By Charlie Kimber
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Tories scramble to prop up business

This article is over 3 years, 8 months old
Issue 2728
Trade union leaders cosied up to Tories and bosses at Sunaks meeting
Trade union leaders cosied up to Tories and bosses at Sunak’s meeting (Pic: HM Treasury)

The Tories fear that their policies are leading to an economic catastrophe.

That’s why chancellor Rishi Sunak announced yet another amendment to his support package for business on Thursday. He ripped up his job support scheme that replaces the furlough programme on 1 November.

The new measures mean lots more cash for businesses.

At the start of the coronavirus crisis in March, the government introduced the furlough scheme. This gave bosses the money to pay 80 percent of the wages of millions of workers.

That level of support has been reduced ahead of the end of the scheme on 31 October.

Under Sunak’s original proposal for the successor job support scheme, the state would cover only up to 22 percent of the wages of workers employed at least part time. Employers would be expected to pay 55 percent—and the worker to take a hit of nearly a quarter of their pay.

Under the scheme announced on Thursday the business contribution for unworked hours will be cut to only 5 percent—a massive fall.

It means that if a part-time worker was being paid £587 a month for their unworked hours, the government would be contributing £543 and their employer only £44.

It’s a direct subsidy to firms—that will still be able to pay mega-salaries to their directors and give handouts to shareholders.

Workers will still lose as much as before.

The only paltry concession is that they will be eligible for the scheme if they are working at least 20 percent of their usual hours, a cut in the threshold from the previous 33 percent.

Sunak took steps to make sure there would be no serious opposition to his plan. He held a “hybrid” briefing with business leaders and trade unions in a London restaurant, with executives also attending online, early on Thursday.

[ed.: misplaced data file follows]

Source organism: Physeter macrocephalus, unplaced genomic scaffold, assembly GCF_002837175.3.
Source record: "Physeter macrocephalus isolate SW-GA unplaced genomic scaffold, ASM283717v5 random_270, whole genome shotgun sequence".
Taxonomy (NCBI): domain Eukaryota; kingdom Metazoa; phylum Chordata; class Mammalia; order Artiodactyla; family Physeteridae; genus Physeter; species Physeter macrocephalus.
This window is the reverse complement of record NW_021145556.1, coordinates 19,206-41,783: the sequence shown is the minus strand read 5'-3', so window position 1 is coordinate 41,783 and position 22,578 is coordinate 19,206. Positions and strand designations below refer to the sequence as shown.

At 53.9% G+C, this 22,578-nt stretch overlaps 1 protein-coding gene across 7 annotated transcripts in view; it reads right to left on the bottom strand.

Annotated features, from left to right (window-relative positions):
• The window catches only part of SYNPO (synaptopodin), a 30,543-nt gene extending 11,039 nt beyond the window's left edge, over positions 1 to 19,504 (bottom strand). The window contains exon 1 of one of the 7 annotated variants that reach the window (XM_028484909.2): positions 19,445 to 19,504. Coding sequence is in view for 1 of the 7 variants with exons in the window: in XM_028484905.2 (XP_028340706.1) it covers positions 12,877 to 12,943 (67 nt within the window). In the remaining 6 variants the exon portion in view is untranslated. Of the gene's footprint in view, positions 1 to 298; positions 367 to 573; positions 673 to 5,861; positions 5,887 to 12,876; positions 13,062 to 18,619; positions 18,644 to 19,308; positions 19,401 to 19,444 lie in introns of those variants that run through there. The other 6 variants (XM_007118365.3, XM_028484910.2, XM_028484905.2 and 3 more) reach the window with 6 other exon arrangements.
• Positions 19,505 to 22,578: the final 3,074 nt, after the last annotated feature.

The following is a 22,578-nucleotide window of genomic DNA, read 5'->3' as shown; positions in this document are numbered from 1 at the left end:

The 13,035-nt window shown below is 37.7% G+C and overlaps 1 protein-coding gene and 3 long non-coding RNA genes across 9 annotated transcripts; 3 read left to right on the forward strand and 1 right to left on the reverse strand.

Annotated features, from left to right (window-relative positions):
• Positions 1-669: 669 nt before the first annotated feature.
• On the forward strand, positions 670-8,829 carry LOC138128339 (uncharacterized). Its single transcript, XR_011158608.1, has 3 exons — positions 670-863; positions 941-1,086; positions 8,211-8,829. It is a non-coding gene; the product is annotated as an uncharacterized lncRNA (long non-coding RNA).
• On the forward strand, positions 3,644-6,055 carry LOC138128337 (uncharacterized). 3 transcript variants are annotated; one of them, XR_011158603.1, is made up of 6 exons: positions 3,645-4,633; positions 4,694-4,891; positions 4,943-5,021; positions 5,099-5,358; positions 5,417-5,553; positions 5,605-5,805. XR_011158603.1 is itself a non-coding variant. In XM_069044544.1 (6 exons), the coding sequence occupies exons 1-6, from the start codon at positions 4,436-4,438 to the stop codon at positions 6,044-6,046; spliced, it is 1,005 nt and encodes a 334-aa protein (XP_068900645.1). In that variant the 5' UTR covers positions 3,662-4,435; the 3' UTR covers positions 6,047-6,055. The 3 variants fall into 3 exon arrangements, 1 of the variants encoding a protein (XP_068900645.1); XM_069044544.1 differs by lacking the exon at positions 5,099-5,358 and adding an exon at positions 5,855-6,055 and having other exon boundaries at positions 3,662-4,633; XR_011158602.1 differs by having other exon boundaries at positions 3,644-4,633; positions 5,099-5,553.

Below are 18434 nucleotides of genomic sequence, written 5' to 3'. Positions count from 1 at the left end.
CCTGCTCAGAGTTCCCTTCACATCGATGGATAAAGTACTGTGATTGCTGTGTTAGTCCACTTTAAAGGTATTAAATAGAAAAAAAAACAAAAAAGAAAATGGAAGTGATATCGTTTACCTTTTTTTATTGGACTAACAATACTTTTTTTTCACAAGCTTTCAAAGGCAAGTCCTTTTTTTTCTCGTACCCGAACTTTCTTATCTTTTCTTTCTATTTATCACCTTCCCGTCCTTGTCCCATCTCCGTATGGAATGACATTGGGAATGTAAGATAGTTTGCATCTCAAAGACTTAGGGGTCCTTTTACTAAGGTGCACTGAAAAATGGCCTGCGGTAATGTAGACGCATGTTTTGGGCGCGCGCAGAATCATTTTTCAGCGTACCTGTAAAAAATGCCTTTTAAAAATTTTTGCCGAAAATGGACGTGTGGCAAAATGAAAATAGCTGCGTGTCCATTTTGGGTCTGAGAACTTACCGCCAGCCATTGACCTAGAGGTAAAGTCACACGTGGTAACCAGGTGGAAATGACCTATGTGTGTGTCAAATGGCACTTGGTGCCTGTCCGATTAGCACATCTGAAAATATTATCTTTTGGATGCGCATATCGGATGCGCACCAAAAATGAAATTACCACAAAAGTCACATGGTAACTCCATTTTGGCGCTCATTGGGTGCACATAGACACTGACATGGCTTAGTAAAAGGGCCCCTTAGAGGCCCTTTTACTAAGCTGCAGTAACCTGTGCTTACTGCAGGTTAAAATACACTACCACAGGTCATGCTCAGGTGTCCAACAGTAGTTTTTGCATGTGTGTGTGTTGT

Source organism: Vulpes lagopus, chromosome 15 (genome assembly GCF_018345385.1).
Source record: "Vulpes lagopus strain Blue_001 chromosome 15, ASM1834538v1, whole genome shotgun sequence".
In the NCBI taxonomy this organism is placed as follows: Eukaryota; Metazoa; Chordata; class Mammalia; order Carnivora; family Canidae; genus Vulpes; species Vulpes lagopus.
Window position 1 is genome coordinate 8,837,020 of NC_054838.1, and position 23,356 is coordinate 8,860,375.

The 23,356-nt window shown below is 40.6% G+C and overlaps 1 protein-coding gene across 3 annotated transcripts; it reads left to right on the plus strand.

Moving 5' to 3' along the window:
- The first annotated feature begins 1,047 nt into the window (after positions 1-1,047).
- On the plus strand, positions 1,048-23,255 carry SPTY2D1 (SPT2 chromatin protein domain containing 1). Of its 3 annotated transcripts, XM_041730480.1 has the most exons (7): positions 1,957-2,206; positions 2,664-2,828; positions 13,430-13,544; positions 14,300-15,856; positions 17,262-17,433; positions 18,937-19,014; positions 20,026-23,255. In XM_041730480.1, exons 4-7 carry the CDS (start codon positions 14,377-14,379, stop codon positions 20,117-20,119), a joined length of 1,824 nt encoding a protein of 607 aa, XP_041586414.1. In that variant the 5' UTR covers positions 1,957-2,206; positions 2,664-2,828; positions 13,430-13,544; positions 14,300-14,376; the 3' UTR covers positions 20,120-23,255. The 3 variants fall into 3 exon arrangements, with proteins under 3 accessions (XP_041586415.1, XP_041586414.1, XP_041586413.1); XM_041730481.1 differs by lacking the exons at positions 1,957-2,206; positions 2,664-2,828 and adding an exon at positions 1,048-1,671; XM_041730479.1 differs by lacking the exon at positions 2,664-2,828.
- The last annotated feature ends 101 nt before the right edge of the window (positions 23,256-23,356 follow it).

Instead of joining in from afar with Sunak’s coffee and croissants meeting while he hands cash to bosses, the unions should be joining the resistance.

Paul Nowak, the TUC deputy general secretary, hailed a “useful roundtable with Rishi Sunak”.

Later the TUC said, “Today’s measures are a step forward. But there are still big holes in the government’s plan.”


Sunak also announced that grants of up to £2,100 a month will be made available to hospitality, leisure and accommodation companies hit by tier two restrictions as well as tier three. This will be retrospective.

Bosses were cheering. Kate Nicholls, chief executive for the UK Hospitality industry group, tweeted, “Huge and very welcome intervention by chancellor. Thanks for listening.”

But it comes too late for tens of thousands of workers. Many areas have spent months under tier two restrictions without support and people lost their jobs.

However it was enough for Manchester mayor Andy Burnham to say that this was all that had stood between him and doing a deal with the government earlier this week.

He tweeted, “I said directly to the PM that a deal was there to be done if it took into account the effects on Greater Manchester businesses of three months in Tier 2”.

Sunak said the package reflected “the seriousness of the situation we face”.

The Tories have good reason to fear that they are about to preside over a devastating slump.

The imminent end of the main furlough scheme will see another vast swathe of redundancies.

A Bank of England policymaker has said unemployment could climb even higher than the current forecasts as bosses slash jobs to shore up profits.

Gertjan Vlieghe, a member of the bank’s Monetary Policy Committee, warned the jobless rate could rise above the bank’s predicted peak of 7.5 percent.

In a speech on Tuesday he said not all of the current two million furloughed workers would return to their jobs.

“The risks are skewed towards even larger job losses,” he said.

Other forecasters have already said they expect a rate of 9 or 10 percent unemployment. That would mean well over 3 million unemployed.

There has to be a fundamental turn from words of mild opposition from Labour and the union leaders to a determined fight for health, safety, jobs and livelihoods

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